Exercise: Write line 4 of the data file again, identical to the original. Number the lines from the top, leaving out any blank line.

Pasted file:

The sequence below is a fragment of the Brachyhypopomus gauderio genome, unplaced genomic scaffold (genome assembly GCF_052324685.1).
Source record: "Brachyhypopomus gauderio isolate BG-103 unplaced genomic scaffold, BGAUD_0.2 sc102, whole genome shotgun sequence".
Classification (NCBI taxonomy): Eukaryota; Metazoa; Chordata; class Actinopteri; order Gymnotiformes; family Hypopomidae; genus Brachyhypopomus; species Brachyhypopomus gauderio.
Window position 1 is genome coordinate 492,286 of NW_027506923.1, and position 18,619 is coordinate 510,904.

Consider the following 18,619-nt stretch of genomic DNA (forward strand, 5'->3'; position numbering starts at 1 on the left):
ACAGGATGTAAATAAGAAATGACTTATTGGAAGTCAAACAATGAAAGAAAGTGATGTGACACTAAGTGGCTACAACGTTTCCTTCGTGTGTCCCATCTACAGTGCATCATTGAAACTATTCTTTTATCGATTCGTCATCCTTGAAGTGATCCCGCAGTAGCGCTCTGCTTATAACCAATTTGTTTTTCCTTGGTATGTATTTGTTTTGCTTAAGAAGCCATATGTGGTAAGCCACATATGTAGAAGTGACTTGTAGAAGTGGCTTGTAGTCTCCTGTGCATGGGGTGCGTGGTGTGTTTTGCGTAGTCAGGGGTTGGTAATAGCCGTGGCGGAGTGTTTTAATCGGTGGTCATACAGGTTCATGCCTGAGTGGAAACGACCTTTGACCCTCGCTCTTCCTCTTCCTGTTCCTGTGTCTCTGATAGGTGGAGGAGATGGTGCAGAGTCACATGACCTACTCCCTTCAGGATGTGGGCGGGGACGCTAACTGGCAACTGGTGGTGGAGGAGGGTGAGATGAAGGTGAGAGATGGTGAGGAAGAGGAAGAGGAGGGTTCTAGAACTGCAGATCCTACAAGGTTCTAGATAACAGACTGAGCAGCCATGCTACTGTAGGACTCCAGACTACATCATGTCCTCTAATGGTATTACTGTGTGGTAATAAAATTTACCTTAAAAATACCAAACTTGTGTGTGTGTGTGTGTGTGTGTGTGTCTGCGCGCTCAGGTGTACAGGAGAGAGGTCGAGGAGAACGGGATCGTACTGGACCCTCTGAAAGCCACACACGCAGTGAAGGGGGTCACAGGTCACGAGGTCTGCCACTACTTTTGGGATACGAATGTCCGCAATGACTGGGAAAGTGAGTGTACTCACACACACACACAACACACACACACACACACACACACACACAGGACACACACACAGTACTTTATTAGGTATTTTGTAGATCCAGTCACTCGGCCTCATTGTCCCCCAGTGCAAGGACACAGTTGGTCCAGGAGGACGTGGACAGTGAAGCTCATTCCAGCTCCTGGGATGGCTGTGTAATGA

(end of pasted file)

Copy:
Window position 1 is genome coordinate 492,286 of NW_027506923.1, and position 18,619 is coordinate 510,904.